2. I guess that’s the point. If you you can’t stomach a 27% drawdown in a 60/40, then a 60/40 is itself too risky and consider scaling it down to a 50/50 or 40/60. And coming back to the Japan comparison… anyone that was 100% allocated to Japanese equities in December 1989 (Japanese investors or otherwise) definitely had an asset allocation problem!

  2. I stopped reading Marks in March. I couldn’t understand what he was saying.

    Both Buffett and Grantham are from another time. They got rich when the rules of the game were different than the rules of the game today.

    The financial markets could crash tomorrow and we could enter an even worse depression. If that happened, I wouldn’t be saying to myself “Buffett and Grantham were right about this being a bubble.”

    If Buffett and Grantham want to help any longer, I would hope that they are increasingly active in philanthropy where it can do the most good, and that they are using their gravitas to change minds. Where they could be useful is when they are invited to give speeches to the elites, that they tell their audiences that if they don’t reform, it’s going to be over for them at some point, and new elites will take their place.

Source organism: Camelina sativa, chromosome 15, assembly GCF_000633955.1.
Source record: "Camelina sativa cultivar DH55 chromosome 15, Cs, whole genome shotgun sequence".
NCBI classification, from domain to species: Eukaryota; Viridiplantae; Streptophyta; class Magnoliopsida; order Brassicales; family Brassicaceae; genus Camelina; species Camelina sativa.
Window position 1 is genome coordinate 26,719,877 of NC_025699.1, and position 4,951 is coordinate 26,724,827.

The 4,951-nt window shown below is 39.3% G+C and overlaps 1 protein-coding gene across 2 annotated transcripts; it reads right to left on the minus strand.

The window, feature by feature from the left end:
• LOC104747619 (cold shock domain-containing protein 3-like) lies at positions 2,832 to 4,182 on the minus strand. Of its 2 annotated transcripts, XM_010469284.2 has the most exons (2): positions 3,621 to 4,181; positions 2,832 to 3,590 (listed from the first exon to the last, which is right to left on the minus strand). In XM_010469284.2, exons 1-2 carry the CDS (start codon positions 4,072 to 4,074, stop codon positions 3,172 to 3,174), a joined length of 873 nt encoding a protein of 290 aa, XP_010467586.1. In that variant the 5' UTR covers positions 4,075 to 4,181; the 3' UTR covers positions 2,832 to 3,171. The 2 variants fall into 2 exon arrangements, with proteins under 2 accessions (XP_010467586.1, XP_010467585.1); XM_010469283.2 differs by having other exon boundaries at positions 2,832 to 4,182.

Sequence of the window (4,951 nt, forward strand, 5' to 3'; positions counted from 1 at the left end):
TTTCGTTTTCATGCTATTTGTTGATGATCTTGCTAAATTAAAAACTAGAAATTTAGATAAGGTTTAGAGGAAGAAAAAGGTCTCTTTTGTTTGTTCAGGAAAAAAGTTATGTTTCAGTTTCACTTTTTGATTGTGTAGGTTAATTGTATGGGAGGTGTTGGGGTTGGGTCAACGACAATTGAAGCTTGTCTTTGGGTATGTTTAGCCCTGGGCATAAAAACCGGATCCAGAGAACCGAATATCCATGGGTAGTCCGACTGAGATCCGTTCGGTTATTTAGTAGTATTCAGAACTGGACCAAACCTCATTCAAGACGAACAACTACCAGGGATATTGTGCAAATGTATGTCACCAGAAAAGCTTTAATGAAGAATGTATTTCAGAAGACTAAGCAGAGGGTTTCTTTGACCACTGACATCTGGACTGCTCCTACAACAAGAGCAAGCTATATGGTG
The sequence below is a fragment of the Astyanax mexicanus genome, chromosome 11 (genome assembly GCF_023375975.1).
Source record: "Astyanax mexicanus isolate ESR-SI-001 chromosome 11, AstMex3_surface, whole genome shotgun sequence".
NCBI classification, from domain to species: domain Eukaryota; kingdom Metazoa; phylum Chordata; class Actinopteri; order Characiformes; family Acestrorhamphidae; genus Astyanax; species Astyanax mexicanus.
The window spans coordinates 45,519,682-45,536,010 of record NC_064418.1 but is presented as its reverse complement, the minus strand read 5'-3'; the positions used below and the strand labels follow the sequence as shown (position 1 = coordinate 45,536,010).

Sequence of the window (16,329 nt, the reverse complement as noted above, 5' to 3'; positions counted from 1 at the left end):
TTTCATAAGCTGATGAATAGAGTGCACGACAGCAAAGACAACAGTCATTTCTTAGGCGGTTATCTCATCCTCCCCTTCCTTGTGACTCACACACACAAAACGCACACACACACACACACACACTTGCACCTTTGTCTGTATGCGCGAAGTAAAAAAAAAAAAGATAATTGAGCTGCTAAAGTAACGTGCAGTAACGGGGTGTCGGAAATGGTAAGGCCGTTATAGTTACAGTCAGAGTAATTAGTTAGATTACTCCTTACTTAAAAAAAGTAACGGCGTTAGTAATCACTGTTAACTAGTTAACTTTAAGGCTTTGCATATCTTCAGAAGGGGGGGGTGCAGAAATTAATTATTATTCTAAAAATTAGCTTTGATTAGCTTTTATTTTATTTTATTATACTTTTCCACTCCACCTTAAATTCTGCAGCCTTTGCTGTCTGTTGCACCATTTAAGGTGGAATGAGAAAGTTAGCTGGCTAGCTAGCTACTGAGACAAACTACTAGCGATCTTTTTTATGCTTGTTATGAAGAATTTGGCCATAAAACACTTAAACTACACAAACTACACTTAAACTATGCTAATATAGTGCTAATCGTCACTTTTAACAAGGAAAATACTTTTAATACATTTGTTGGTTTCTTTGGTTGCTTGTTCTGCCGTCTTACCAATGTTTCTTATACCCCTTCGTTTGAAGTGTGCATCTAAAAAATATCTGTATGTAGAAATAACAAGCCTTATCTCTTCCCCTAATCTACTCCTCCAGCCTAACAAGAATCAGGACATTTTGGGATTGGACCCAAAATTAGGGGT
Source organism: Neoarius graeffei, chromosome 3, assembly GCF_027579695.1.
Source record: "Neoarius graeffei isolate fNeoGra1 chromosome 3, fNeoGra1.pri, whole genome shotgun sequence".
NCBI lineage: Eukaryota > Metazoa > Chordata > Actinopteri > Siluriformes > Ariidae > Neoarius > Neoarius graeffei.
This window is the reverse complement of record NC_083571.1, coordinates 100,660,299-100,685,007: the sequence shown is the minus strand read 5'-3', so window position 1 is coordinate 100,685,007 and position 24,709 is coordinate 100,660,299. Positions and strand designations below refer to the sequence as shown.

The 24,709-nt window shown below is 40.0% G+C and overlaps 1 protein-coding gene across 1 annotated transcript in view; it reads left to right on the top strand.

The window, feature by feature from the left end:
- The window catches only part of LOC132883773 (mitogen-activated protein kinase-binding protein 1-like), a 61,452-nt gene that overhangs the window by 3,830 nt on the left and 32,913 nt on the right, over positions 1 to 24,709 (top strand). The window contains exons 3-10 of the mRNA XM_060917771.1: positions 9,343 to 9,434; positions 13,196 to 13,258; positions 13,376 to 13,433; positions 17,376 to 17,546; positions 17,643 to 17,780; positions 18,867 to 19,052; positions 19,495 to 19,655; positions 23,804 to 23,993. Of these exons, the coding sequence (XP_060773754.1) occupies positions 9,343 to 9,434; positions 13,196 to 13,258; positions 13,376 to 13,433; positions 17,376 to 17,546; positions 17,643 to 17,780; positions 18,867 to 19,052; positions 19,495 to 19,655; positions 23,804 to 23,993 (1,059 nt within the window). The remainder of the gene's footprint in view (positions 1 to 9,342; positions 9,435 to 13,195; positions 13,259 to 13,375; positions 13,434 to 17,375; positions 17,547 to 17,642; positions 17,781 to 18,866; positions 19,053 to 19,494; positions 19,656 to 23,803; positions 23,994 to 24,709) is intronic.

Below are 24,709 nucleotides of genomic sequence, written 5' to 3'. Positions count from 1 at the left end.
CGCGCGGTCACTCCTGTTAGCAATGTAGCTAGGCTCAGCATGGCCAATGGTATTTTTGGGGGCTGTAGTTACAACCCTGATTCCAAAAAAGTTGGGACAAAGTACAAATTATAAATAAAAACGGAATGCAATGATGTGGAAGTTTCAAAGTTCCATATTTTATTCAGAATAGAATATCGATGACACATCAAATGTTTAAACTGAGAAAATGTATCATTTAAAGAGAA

Buffett has alluded to this in some ways for many years now. I haven’t followed Grantham to know if he has been active in either philanthropy or in advocating for change.

    1. My issue with Buffett is that he often says the right thing but then he goes and asks for a federal bailout of his failed investments… I can be a wonderful investor too with techniques like that…

  3. If you look at Schiller P/E we have been in a bubble since 2016. So this is a fast/slow double bubble? Throw housing in and make it triple bubble….but it is already called the everything bubble. Or asset inflation.

    1. all of that b/c our elites, R Congressmen especially, couldn’t bear the thought of paying more in taxes… ‘makes you wonder…